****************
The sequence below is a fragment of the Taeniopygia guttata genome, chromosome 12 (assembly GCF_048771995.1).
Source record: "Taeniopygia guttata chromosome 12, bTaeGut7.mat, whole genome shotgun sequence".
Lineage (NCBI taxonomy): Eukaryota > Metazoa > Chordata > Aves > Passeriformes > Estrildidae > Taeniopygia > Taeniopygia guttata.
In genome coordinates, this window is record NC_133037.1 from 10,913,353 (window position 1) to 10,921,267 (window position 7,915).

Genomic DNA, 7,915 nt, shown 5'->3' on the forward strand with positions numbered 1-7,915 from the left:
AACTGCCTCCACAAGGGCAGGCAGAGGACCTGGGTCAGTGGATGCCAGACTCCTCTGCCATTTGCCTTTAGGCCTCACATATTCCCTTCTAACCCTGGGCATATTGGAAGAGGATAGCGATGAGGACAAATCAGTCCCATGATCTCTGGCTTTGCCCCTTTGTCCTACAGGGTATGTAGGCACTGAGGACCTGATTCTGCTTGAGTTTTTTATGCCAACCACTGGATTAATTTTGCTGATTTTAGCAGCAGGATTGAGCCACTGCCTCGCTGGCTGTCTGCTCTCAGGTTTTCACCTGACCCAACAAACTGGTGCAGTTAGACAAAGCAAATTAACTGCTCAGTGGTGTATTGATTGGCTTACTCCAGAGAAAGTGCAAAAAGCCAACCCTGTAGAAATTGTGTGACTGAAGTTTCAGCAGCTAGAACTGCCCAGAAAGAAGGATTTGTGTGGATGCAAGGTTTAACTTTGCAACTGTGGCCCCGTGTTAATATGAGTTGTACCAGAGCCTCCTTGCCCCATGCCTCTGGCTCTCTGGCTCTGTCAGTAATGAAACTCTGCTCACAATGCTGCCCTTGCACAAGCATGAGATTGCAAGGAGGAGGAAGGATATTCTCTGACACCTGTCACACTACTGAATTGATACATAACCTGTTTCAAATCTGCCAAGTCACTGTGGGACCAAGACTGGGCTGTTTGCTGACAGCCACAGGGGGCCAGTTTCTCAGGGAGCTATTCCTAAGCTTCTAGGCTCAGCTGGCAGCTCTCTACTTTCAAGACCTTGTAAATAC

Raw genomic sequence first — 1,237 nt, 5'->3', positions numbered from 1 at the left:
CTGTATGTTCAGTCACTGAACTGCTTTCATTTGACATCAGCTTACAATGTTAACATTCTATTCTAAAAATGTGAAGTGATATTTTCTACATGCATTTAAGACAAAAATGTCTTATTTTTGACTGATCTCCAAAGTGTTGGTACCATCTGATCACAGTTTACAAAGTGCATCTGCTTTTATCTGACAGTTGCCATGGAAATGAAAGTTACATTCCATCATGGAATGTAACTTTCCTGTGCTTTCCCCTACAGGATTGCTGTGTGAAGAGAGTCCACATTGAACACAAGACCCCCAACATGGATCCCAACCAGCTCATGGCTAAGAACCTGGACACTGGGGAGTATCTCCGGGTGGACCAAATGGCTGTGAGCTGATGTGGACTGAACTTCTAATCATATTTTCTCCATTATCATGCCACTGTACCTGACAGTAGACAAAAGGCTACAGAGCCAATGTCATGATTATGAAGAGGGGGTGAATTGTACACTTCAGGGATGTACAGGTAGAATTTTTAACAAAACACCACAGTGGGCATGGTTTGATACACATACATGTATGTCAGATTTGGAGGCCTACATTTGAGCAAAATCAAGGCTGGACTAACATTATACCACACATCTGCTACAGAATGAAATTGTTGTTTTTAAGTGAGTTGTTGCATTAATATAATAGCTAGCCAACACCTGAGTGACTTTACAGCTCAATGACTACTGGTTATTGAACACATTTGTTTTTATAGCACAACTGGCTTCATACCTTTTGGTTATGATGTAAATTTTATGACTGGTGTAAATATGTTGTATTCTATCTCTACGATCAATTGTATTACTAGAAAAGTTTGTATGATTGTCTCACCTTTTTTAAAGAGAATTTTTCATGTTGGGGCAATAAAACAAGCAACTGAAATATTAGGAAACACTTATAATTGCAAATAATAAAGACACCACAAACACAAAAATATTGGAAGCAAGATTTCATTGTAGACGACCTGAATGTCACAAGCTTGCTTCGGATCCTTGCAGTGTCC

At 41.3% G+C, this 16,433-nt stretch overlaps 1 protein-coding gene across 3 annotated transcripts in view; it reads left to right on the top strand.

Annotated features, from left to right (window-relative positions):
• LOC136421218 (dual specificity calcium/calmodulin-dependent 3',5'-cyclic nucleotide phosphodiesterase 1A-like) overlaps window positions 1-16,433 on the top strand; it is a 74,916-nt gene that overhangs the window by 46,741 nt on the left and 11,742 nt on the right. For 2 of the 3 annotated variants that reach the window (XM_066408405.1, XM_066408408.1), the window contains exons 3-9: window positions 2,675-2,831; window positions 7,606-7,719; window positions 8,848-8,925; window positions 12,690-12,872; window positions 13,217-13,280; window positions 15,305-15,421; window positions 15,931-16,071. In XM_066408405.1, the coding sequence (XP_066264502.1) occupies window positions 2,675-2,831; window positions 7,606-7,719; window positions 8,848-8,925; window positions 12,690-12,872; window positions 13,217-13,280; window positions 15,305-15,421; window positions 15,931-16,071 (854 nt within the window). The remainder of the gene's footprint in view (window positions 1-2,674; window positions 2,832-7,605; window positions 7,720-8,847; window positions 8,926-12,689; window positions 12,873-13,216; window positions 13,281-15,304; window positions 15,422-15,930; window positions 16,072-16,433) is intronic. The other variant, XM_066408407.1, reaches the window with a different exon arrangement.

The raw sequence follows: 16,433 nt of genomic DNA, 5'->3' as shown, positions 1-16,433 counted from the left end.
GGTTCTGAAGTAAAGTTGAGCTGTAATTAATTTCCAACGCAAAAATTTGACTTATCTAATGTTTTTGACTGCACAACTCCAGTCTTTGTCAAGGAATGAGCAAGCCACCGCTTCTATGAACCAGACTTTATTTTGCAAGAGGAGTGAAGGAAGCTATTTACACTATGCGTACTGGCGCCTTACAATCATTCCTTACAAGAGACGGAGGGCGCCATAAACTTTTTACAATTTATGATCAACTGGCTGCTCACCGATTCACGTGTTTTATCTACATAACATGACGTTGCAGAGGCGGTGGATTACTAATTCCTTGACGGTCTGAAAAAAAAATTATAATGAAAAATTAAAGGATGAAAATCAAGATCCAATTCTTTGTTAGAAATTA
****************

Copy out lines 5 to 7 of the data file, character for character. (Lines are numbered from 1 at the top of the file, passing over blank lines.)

Genomic DNA, 7,915 nt, shown 5'->3' on the forward strand with positions numbered 1-7,915 from the left:
AACTGCCTCCACAAGGGCAGGCAGAGGACCTGGGTCAGTGGATGCCAGACTCCTCTGCCATTTGCCTTTAGGCCTCACATATTCCCTTCTAACCCTGGGCATATTGGAAGAGGATAGCGATGAGGACAAATCAGTCCCATGATCTCTGGCTTTGCCCCTTTGTCCTACAGGGTATGTAGGCACTGAGGACCTGATTCTGCTTGAGTTTTTTATGCCAACCACTGGATTAATTTTGCTGATTTTAGCAGCAGGATTGAGCCACTGCCTCGCTGGCTGTCTGCTCTCAGGTTTTCACCTGACCCAACAAACTGGTGCAGTTAGACAAAGCAAATTAACTGCTCAGTGGTGTATTGATTGGCTTACTCCAGAGAAAGTGCAAAAAGCCAACCCTGTAGAAATTGTGTGACTGAAGTTTCAGCAGCTAGAACTGCCCAGAAAGAAGGATTTGTGTGGATGCAAGGTTTAACTTTGCAACTGTGGCCCCGTGTTAATATGAGTTGTACCAGAGCCTCCTTGCCCCATGCCTCTGGCTCTCTGGCTCTGTCAGTAATGAAACTCTGCTCACAATGCTGCCCTTGCACAAGCATGAGATTGCAAGGAGGAGGAAGGATATTCTCTGACACCTGTCACACTACTGAATTGATACATAACCTGTTTCAAATCTGCCAAGTCACTGTGGGACCAAGACTGGGCTGTTTGCTGACAGCCACAGGGGGCCAGTTTCTCAGGGAGCTATTCCTAAGCTTCTAGGCTCAGCTGGCAGCTCTCTACTTTCAAGACCTTGTAAATAC

Raw genomic sequence first — 1,237 nt, 5'->3', positions numbered from 1 at the left: